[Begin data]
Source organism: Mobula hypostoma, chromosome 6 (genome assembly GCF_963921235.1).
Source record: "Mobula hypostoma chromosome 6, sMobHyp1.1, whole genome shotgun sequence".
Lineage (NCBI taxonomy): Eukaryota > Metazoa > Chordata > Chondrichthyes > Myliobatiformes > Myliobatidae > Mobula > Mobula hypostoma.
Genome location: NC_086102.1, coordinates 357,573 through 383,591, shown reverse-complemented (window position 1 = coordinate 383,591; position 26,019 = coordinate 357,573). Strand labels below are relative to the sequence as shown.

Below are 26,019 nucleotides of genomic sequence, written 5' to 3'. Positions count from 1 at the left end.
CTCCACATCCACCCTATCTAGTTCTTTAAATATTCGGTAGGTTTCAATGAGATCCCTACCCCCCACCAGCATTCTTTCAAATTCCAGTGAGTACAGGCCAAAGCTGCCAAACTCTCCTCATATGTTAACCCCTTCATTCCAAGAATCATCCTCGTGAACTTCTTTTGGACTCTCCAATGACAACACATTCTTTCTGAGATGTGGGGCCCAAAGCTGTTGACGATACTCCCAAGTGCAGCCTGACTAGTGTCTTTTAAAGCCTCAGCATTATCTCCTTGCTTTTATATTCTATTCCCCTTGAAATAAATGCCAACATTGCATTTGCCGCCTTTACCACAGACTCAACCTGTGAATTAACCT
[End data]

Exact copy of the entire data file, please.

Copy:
Source organism: Mobula hypostoma, chromosome 6 (genome assembly GCF_963921235.1).
Source record: "Mobula hypostoma chromosome 6, sMobHyp1.1, whole genome shotgun sequence".
Lineage (NCBI taxonomy): Eukaryota > Metazoa > Chordata > Chondrichthyes > Myliobatiformes > Myliobatidae > Mobula > Mobula hypostoma.
Genome location: NC_086102.1, coordinates 357,573 through 383,591, shown reverse-complemented (window position 1 = coordinate 383,591; position 26,019 = coordinate 357,573). Strand labels below are relative to the sequence as shown.

Below are 26,019 nucleotides of genomic sequence, written 5' to 3'. Positions count from 1 at the left end.
CTCCACATCCACCCTATCTAGTTCTTTAAATATTCGGTAGGTTTCAATGAGATCCCTACCCCCCACCAGCATTCTTTCAAATTCCAGTGAGTACAGGCCAAAGCTGCCAAACTCTCCTCATATGTTAACCCCTTCATTCCAAGAATCATCCTCGTGAACTTCTTTTGGACTCTCCAATGACAACACATTCTTTCTGAGATGTGGGGCCCAAAGCTGTTGACGATACTCCCAAGTGCAGCCTGACTAGTGTCTTTTAAAGCCTCAGCATTATCTCCTTGCTTTTATATTCTATTCCCCTTGAAATAAATGCCAACATTGCATTTGCCGCCTTTACCACAGACTCAACCTGTGAATTAACCT